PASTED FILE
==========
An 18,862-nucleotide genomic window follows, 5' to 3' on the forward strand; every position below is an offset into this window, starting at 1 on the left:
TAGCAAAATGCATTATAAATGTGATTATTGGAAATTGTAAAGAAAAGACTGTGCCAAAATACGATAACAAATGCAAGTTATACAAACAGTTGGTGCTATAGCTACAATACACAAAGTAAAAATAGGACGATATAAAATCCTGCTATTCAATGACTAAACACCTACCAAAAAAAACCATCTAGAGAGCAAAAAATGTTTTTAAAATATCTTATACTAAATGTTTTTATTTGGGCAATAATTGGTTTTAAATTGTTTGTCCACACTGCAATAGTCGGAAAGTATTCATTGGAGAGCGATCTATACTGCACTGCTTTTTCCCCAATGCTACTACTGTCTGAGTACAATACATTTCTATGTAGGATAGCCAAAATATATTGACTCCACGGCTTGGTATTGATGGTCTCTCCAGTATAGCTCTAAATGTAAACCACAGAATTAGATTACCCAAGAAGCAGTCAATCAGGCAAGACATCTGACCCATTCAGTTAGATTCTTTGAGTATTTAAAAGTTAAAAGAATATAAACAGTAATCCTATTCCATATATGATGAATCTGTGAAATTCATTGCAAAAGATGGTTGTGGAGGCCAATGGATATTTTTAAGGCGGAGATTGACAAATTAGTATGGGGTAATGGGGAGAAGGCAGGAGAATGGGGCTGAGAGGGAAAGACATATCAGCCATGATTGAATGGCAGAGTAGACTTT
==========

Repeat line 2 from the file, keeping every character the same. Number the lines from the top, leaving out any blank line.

TAGCAAAATGCATTATAAATGTGATTATTGGAAATTGTAAAGAAAAGACTGTGCCAAAATACGATAACAAATGCAAGTTATACAAACAGTTGGTGCTATAGCTACAATACACAAAGTAAAAATAGGACGATATAAAATCCTGCTATTCAATGACTAAACACCTACCAAAAAAAACCATCTAGAGAGCAAAAAATGTTTTTAAAATATCTTATACTAAATGTTTTTATTTGGGCAATAATTGGTTTTAAATTGTTTGTCCACACTGCAATAGTCGGAAAGTATTCATTGGAGAGCGATCTATACTGCACTGCTTTTTCCCCAATGCTACTACTGTCTGAGTACAATACATTTCTATGTAGGATAGCCAAAATATATTGACTCCACGGCTTGGTATTGATGGTCTCTCCAGTATAGCTCTAAATGTAAACCACAGAATTAGATTACCCAAGAAGCAGTCAATCAGGCAAGACATCTGACCCATTCAGTTAGATTCTTTGAGTATTTAAAAGTTAAAAGAATATAAACAGTAATCCTATTCCATATATGATGAATCTGTGAAATTCATTGCAAAAGATGGTTGTGGAGGCCAATGGATATTTTTAAGGCGGAGATTGACAAATTAGTATGGGGTAATGGGGAGAAGGCAGGAGAATGGGGCTGAGAGGGAAAGACATATCAGCCATGATTGAATGGCAGAGTAGACTTT